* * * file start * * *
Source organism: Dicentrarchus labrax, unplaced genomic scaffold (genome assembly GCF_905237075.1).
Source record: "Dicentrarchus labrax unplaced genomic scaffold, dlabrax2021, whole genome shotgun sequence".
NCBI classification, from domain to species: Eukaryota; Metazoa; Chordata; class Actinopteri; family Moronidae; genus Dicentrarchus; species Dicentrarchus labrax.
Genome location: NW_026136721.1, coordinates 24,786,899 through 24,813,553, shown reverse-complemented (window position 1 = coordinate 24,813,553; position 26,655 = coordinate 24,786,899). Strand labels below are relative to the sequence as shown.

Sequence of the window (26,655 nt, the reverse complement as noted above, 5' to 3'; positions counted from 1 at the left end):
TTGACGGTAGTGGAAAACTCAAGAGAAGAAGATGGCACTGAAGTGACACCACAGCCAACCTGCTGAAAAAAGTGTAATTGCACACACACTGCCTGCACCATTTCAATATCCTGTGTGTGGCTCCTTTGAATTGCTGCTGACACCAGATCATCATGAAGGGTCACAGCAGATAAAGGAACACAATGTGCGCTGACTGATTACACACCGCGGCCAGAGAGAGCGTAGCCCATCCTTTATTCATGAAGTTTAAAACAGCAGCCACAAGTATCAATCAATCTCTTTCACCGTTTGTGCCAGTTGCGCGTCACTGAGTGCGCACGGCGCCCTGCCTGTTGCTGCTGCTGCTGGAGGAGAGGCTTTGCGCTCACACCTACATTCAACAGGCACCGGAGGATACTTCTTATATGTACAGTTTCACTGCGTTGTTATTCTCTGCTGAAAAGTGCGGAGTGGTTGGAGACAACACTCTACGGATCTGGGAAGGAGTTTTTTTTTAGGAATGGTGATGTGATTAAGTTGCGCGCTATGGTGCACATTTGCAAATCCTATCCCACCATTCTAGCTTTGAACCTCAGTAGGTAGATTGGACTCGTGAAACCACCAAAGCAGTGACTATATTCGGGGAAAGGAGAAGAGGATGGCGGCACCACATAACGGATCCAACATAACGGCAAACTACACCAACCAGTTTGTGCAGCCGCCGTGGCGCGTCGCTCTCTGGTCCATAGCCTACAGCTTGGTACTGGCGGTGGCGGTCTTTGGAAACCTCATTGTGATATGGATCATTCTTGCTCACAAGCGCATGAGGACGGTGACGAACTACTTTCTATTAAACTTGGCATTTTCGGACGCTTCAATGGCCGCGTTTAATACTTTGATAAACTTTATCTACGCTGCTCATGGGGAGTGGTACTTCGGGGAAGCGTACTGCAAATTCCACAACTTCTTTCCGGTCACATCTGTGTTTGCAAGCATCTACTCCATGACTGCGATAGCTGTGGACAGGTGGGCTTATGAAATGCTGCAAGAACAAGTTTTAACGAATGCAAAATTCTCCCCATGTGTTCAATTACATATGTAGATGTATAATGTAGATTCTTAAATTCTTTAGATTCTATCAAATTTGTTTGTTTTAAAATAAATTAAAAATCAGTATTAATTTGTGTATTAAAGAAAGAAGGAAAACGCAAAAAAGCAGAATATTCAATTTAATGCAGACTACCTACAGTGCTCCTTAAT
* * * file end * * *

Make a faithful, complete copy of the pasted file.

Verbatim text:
Source organism: Dicentrarchus labrax, unplaced genomic scaffold (genome assembly GCF_905237075.1).
Source record: "Dicentrarchus labrax unplaced genomic scaffold, dlabrax2021, whole genome shotgun sequence".
NCBI classification, from domain to species: Eukaryota; Metazoa; Chordata; class Actinopteri; family Moronidae; genus Dicentrarchus; species Dicentrarchus labrax.
Genome location: NW_026136721.1, coordinates 24,786,899 through 24,813,553, shown reverse-complemented (window position 1 = coordinate 24,813,553; position 26,655 = coordinate 24,786,899). Strand labels below are relative to the sequence as shown.

Sequence of the window (26,655 nt, the reverse complement as noted above, 5' to 3'; positions counted from 1 at the left end):
TTGACGGTAGTGGAAAACTCAAGAGAAGAAGATGGCACTGAAGTGACACCACAGCCAACCTGCTGAAAAAAGTGTAATTGCACACACACTGCCTGCACCATTTCAATATCCTGTGTGTGGCTCCTTTGAATTGCTGCTGACACCAGATCATCATGAAGGGTCACAGCAGATAAAGGAACACAATGTGCGCTGACTGATTACACACCGCGGCCAGAGAGAGCGTAGCCCATCCTTTATTCATGAAGTTTAAAACAGCAGCCACAAGTATCAATCAATCTCTTTCACCGTTTGTGCCAGTTGCGCGTCACTGAGTGCGCACGGCGCCCTGCCTGTTGCTGCTGCTGCTGGAGGAGAGGCTTTGCGCTCACACCTACATTCAACAGGCACCGGAGGATACTTCTTATATGTACAGTTTCACTGCGTTGTTATTCTCTGCTGAAAAGTGCGGAGTGGTTGGAGACAACACTCTACGGATCTGGGAAGGAGTTTTTTTTTAGGAATGGTGATGTGATTAAGTTGCGCGCTATGGTGCACATTTGCAAATCCTATCCCACCATTCTAGCTTTGAACCTCAGTAGGTAGATTGGACTCGTGAAACCACCAAAGCAGTGACTATATTCGGGGAAAGGAGAAGAGGATGGCGGCACCACATAACGGATCCAACATAACGGCAAACTACACCAACCAGTTTGTGCAGCCGCCGTGGCGCGTCGCTCTCTGGTCCATAGCCTACAGCTTGGTACTGGCGGTGGCGGTCTTTGGAAACCTCATTGTGATATGGATCATTCTTGCTCACAAGCGCATGAGGACGGTGACGAACTACTTTCTATTAAACTTGGCATTTTCGGACGCTTCAATGGCCGCGTTTAATACTTTGATAAACTTTATCTACGCTGCTCATGGGGAGTGGTACTTCGGGGAAGCGTACTGCAAATTCCACAACTTCTTTCCGGTCACATCTGTGTTTGCAAGCATCTACTCCATGACTGCGATAGCTGTGGACAGGTGGGCTTATGAAATGCTGCAAGAACAAGTTTTAACGAATGCAAAATTCTCCCCATGTGTTCAATTACATATGTAGATGTATAATGTAGATTCTTAAATTCTTTAGATTCTATCAAATTTGTTTGTTTTAAAATAAATTAAAAATCAGTATTAATTTGTGTATTAAAGAAAGAAGGAAAACGCAAAAAAGCAGAATATTCAATTTAATGCAGACTACCTACAGTGCTCCTTAAT